Short Term Suspensions
  2016-20172017-2018
Subgroup % Population% Short Term Suspensions% Population% Short Term Suspensions
American Indian0.324
Asian4.0523.9223.13
Black28.03954.5528.26831.25
Hispanic13.77622.7313.39918.75
Native Hawaiian0.1620.327
White45.54318.1842.64725
Two or more races8.1044.5511.43821.88
LEGEND < = A group below state definition for personally identifiable results
- = No data for group
* = Data not yet available
Unduplicated = Students are able to be in two gap groups

Long Term Suspensions

Long Term Supensions:

Increasingly, Virginia schools are implementing Positive Behavioral Interventions and Supports, a nationally-recognized approach to support positive academic and behavioral outcomes for students. This positive approach to discipline prepares teachers and principals to implement new techniques that reduce disruptive student behaviors that lead to suspensions and decrease instructional time.

A long-term suspension (more than 10 school days and less than 365 calendar days)  is usually imposed by a disciplinary hearing officer upon recommendation of a principal. The student must be told of the charges against him or her. If the student denies them, he or she is given an explanation of the facts as known to the school and an opportunity to present his or her version of what occurred. Notice to the parent (and child) must be in writing and must include information on the length of and reason for the suspension, the right to a hearing in accordance with local school board policy, the availability of community-based educational options, and the student’s right to return to regular school attendance when the suspension period has expired or to attend an appropriate alternative education program approved by the school board during the suspension or after the suspension period expires. Costs for any community-based educational programs or alternative programs that are not part of the program offered by the school division are the financial responsibility of the parent. A parent has the right to appeal a long-term suspension decision in accordance with local school board policy. The appeal may first go to the local superintendent or his or her designee or to a sub-committee of the local school board; final appeal is to the full school board. The appeal must be decided by the school board within 30 days. For more information, see A Parent’s Guide To Understanding Student Discipline Policies and Practices In Virginia Schools.

Long Term Suspensions
  2016-20172017-2018
Subgroup % Population% Long Term Suspensions% Population% Long Term Suspensions
American Indian0.324
Asian4.0523.922
Black28.03928.268
Hispanic13.77613.399
Native Hawaiian0.1620.327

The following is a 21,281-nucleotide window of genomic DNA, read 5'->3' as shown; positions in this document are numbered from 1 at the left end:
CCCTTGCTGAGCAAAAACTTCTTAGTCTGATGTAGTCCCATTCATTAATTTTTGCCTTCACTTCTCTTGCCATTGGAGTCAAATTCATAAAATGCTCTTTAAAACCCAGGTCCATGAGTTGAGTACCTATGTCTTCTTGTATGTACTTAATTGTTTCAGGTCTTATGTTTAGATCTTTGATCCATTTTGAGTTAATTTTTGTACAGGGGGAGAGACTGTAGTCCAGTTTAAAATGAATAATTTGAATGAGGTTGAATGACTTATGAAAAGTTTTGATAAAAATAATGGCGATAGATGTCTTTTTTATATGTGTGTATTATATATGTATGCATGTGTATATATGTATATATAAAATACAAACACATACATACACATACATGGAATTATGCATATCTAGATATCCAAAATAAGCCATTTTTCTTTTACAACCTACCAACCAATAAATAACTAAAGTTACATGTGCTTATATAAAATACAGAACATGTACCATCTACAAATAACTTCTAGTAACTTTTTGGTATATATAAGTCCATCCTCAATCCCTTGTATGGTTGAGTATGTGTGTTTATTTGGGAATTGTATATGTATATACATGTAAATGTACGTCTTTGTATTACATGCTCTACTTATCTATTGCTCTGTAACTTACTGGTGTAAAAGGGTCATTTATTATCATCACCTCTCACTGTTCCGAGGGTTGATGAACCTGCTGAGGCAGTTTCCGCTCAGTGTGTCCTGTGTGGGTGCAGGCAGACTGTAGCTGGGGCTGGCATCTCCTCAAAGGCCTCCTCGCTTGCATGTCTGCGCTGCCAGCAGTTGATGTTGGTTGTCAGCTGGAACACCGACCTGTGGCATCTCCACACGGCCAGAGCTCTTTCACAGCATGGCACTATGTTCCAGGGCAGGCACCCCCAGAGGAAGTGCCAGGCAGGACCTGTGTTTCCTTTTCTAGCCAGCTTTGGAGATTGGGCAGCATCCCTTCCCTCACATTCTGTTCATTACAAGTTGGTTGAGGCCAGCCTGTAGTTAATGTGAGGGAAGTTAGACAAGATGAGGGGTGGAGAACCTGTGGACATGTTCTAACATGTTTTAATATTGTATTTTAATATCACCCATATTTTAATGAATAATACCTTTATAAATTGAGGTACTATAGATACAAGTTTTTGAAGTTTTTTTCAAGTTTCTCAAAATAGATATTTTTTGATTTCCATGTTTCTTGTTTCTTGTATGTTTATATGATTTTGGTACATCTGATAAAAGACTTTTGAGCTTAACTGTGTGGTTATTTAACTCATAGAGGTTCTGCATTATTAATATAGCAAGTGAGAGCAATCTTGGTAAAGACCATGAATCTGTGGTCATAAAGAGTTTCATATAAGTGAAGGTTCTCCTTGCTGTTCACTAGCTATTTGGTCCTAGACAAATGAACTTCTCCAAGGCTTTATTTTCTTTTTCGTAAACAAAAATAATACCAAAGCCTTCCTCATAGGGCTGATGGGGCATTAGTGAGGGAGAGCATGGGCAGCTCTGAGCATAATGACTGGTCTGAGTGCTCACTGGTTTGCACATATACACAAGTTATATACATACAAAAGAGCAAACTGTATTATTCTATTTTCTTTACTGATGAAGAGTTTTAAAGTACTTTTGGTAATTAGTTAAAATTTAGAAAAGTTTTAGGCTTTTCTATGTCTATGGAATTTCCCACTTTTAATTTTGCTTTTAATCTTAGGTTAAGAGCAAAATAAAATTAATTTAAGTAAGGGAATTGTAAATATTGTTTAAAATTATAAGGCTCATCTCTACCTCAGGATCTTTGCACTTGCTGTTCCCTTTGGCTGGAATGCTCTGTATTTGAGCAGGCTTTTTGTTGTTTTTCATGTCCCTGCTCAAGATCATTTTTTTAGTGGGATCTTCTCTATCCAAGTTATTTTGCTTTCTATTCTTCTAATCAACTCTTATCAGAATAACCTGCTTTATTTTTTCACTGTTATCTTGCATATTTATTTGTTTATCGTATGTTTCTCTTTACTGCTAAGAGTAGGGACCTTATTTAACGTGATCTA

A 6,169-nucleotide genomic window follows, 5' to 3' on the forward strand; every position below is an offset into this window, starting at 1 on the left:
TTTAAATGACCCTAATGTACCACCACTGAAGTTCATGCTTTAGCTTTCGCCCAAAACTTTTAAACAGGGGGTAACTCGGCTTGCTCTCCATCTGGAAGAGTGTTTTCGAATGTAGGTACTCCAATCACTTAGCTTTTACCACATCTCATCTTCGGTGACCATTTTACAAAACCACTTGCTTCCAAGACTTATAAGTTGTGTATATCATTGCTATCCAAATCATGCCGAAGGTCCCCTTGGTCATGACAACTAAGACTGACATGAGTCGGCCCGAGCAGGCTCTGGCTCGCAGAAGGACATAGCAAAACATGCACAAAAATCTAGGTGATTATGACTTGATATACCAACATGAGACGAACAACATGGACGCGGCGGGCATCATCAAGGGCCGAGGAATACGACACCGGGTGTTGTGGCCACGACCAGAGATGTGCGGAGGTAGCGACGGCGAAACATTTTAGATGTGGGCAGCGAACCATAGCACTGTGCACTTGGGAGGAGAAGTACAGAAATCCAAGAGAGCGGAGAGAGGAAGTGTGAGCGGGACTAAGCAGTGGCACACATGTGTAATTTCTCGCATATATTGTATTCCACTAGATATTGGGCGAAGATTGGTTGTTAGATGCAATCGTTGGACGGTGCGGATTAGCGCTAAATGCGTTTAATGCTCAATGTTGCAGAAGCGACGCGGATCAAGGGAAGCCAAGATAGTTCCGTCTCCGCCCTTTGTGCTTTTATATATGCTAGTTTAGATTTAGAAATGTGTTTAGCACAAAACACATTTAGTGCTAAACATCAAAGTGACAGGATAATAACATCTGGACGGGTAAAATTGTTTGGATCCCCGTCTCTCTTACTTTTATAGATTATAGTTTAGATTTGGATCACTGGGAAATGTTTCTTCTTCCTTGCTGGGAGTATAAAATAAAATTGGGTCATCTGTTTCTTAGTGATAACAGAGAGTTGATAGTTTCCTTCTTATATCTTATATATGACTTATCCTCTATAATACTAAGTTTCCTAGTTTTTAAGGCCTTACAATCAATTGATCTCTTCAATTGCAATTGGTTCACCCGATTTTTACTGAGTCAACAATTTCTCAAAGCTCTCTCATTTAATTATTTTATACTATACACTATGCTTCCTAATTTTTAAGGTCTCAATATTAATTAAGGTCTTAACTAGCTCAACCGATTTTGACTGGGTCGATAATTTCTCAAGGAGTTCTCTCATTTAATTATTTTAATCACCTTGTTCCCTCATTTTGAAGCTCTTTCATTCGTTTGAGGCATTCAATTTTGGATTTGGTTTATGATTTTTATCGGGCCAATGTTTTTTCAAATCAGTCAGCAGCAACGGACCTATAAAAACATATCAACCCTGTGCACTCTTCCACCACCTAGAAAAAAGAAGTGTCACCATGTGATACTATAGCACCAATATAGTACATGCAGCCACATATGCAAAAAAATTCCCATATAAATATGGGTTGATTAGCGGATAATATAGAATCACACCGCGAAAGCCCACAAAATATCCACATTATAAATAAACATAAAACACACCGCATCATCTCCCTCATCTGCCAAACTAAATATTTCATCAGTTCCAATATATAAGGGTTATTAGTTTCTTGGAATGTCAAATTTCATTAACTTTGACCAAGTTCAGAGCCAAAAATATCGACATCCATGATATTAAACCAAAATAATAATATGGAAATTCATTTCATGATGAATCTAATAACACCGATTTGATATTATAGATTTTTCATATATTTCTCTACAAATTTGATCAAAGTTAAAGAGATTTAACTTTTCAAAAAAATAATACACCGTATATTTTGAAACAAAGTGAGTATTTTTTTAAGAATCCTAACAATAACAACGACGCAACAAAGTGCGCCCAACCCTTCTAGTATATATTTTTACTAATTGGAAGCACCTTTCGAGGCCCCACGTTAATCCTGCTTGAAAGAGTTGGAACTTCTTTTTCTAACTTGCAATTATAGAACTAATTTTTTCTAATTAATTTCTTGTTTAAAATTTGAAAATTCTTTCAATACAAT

White45.54342.647
Two or more races8.10411.438
LEGEND < = A group below state definition for personally identifiable results
- = No data for group
* = Data not yet available
Unduplicated = Students are able to be in two gap groups

Expulsions

Expulsions:

Increasingly, Virginia schools are implementing Positive Behavioral Interventions and Supports, a nationally-recognized approach to support positive academic and behavioral outcomes for students. This positive approach to discipline prepares teachers and principals to implement new techniques that reduce disruptive student behaviors that lead to suspensions and decrease instructional time.

An expulsion (removal from school for 365 calendar days) may only be imposed by a local school board. The student must be told of the charges against him or her. If the student denies them, he or she is given an explanation of the facts as known to the school and an opportunity to present his or her version of what occurred.  The parent (and child) must be noticed in writing of the proposed expulsion, the reasons the expulsion is being proposed, and of the right to a hearing before the school board or a sub-committee of the school board, depending on local policy. If the student is expelled, the parent is sent a written notification of the length of the expulsion and information on the availability of community-based educational, training, and intervention programs. The notice must state whether the student is eligible to return to regular school or to attend an approved alternative education program or an adult education program offered during or after the period of expulsion. The student may apply for readmission to be effective one calendar year from the date of his or her expulsion. For more information, see A Parent’s Guide To Understanding Student Discipline Policies and Practices In Virginia Schools.

Expulsions
  2016-20172017-2018
Subgroup % Population% Expulsions% Population% Expulsions
American Indian0.324
Asian4.0523.922
Black28.03928.268
Hispanic13.77613.399
Native Hawaiian0.1620.327
White45.54342.647
Two or more races8.10411.438
LEGEND < = A group below state definition for personally identifiable results
- = No data for group
* = Data not yet available
Unduplicated = Students are able to be in two gap groups

Free and Reduced Meal Eligibility

Free and Reduced Meal Eligibility:

School divisions that choose to take part in the National School Lunch Program get cash subsidies and donated commodities from the U.S. Department of Agriculture for each meal they serve. In return, they must serve lunches that meet Federal requirements, and they must offer free or reduced-price lunches to eligible children. The School Breakfast Program operates by supporting breakfasts in the same manner as the National School Lunch Program.